By Jonathan Kolieb
Cynthia Banham wrote an insightful piece on this blog regarding the US Supreme Court’s Kiobel decision, which was handed down in April this year. The Court’s decision is of tremendous significance to the future of corporate accountability for heinous crimes. Indeed, the Kiobel decision, arguably, has a far greater impact on international, non-US firms than it does on US companies. On that basis, I would like to continue the conversation on this blog regarding corporate accountability in a post-Kiobel era that Cynthia has eloquently kicked off. To do so, I provide a few disconnected thoughts on the case from an Australian perspective. The judgment was influenced by Australian-linked developments, and it will have direct implications for Australian companies and potentially for our courts as well.
The 2013 judgement in Kiobel v. Royal Dutch Petroleum greatly narrows the scope of the Alien Tort Statute (ATS) – a little used, 33 word provision of a law passed by the first US Congress in 1789:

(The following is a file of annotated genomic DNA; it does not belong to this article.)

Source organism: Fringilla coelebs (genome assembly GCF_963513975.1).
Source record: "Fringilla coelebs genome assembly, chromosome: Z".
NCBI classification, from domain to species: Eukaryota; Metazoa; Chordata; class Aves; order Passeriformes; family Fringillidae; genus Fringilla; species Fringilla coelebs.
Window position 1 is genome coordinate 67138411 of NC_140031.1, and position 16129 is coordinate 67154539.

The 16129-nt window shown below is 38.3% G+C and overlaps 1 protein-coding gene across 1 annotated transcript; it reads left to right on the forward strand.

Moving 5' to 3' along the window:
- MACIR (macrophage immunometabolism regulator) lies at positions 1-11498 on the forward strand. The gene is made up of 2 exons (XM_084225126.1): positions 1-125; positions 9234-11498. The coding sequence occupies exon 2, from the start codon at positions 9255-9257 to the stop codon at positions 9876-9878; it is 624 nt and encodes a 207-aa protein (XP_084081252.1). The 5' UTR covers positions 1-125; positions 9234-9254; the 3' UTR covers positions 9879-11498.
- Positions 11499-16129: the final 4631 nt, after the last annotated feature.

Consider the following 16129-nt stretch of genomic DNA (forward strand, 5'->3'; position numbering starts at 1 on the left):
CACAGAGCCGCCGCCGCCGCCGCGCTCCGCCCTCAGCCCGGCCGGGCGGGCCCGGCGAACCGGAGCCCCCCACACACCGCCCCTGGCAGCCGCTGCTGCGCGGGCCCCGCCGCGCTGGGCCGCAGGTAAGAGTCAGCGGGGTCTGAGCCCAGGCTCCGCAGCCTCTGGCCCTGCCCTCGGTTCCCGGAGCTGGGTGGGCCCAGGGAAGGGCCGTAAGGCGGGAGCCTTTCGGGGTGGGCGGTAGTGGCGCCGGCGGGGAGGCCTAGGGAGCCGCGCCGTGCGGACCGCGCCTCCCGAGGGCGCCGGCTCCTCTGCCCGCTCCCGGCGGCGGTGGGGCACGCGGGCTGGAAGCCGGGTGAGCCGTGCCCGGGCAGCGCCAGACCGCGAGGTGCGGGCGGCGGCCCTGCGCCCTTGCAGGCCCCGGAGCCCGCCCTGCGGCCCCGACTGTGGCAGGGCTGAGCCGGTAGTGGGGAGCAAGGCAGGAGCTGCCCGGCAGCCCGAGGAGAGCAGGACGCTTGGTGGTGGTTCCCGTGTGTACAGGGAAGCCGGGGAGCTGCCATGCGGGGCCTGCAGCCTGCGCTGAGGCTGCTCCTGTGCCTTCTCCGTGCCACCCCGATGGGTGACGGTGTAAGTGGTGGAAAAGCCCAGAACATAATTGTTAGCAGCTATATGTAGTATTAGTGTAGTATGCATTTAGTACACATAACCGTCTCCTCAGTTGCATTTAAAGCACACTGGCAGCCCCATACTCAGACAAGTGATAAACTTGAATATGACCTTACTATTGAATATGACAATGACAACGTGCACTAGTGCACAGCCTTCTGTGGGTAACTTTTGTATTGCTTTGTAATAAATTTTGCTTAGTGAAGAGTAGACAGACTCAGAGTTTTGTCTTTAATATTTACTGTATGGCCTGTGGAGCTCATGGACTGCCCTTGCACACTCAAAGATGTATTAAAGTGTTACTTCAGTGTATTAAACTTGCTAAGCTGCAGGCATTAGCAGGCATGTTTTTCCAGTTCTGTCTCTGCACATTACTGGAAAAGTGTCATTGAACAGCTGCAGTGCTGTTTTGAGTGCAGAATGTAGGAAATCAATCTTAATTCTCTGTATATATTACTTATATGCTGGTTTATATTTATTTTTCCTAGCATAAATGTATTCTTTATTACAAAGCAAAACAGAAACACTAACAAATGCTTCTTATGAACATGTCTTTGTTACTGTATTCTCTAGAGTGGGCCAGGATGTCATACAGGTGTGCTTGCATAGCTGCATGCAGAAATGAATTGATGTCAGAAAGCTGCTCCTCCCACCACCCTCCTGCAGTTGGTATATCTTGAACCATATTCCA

The district courts shall have original jurisdiction of any civil action by an alien for a tort only, committed in violation of the law of nations or a treaty of the United States.
In the last few decades, human rights activists and victims of alleged corporate misconduct have used the ATS to pursue compensation claims against large trans-national companies in US courts. The victims were, more often than not, non-US citizens; the alleged misconduct was often committed outside the US; and claims were pursued even against non-US companies. The ATS was a powerful tool for corporate accountability, with seemingly global reach.
All that has changed with the judgment in Kiobel.
NAB: Breaking Up – the Link between Foreign Misconduct and US Courts
An entirely unconnected case brought against the National Australia Bank provided the vital precedent upon which the majority in Kiobel based their decision. NAB had been sued for fraud under US securities law, relating to the 2001 multi-billion dollar write-down of the value of assets of a Florida mortgage servicing company that it had recently purchased. Justice Scalia, who wrote the Supreme Court’s majority opinion in Morrison v. NAB, found that US securities law does not apply to non-US securities – i.e., it does not apply extraterritorially, overturning a long-standing precedent to the contrary. In Kiobel, Chief Justice Roberts quotes approvingly from the core determination of the NAB judgment that ‘when a statue gives no clear indication of an extraterritorial application, it has none.’